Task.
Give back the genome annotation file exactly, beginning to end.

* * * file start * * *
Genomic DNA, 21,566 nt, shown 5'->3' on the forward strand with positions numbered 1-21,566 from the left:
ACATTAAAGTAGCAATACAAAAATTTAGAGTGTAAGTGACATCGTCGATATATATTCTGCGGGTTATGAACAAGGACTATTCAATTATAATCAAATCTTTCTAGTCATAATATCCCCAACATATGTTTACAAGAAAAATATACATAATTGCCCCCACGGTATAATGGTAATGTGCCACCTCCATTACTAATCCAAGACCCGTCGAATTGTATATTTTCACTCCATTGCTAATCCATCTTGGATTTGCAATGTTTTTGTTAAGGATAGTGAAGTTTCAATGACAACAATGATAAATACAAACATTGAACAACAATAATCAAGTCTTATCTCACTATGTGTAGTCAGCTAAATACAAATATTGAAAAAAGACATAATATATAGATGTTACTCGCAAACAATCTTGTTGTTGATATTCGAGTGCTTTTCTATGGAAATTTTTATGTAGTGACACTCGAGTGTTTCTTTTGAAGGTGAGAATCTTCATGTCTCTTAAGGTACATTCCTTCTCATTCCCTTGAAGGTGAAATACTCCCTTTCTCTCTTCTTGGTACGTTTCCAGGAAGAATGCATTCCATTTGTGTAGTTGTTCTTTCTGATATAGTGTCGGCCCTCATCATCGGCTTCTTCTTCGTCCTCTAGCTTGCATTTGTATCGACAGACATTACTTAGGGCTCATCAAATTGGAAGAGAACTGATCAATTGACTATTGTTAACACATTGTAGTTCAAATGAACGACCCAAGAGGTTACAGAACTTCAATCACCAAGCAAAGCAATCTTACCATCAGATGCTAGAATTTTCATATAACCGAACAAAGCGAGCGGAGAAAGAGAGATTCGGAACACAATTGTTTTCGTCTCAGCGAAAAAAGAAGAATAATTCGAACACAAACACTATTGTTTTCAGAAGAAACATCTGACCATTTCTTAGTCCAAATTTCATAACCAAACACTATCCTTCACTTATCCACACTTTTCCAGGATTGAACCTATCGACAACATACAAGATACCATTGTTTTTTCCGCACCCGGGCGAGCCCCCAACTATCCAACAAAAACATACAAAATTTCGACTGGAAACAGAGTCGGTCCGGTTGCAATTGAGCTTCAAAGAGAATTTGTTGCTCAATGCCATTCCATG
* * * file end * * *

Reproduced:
Genomic DNA, 21,566 nt, shown 5'->3' on the forward strand with positions numbered 1-21,566 from the left:
ACATTAAAGTAGCAATACAAAAATTTAGAGTGTAAGTGACATCGTCGATATATATTCTGCGGGTTATGAACAAGGACTATTCAATTATAATCAAATCTTTCTAGTCATAATATCCCCAACATATGTTTACAAGAAAAATATACATAATTGCCCCCACGGTATAATGGTAATGTGCCACCTCCATTACTAATCCAAGACCCGTCGAATTGTATATTTTCACTCCATTGCTAATCCATCTTGGATTTGCAATGTTTTTGTTAAGGATAGTGAAGTTTCAATGACAACAATGATAAATACAAACATTGAACAACAATAATCAAGTCTTATCTCACTATGTGTAGTCAGCTAAATACAAATATTGAAAAAAGACATAATATATAGATGTTACTCGCAAACAATCTTGTTGTTGATATTCGAGTGCTTTTCTATGGAAATTTTTATGTAGTGACACTCGAGTGTTTCTTTTGAAGGTGAGAATCTTCATGTCTCTTAAGGTACATTCCTTCTCATTCCCTTGAAGGTGAAATACTCCCTTTCTCTCTTCTTGGTACGTTTCCAGGAAGAATGCATTCCATTTGTGTAGTTGTTCTTTCTGATATAGTGTCGGCCCTCATCATCGGCTTCTTCTTCGTCCTCTAGCTTGCATTTGTATCGACAGACATTACTTAGGGCTCATCAAATTGGAAGAGAACTGATCAATTGACTATTGTTAACACATTGTAGTTCAAATGAACGACCCAAGAGGTTACAGAACTTCAATCACCAAGCAAAGCAATCTTACCATCAGATGCTAGAATTTTCATATAACCGAACAAAGCGAGCGGAGAAAGAGAGATTCGGAACACAATTGTTTTCGTCTCAGCGAAAAAAGAAGAATAATTCGAACACAAACACTATTGTTTTCAGAAGAAACATCTGACCATTTCTTAGTCCAAATTTCATAACCAAACACTATCCTTCACTTATCCACACTTTTCCAGGATTGAACCTATCGACAACATACAAGATACCATTGTTTTTTCCGCACCCGGGCGAGCCCCCAACTATCCAACAAAAACATACAAAATTTCGACTGGAAACAGAGTCGGTCCGGTTGCAATTGAGCTTCAAAGAGAATTTGTTGCTCAATGCCATTCCATG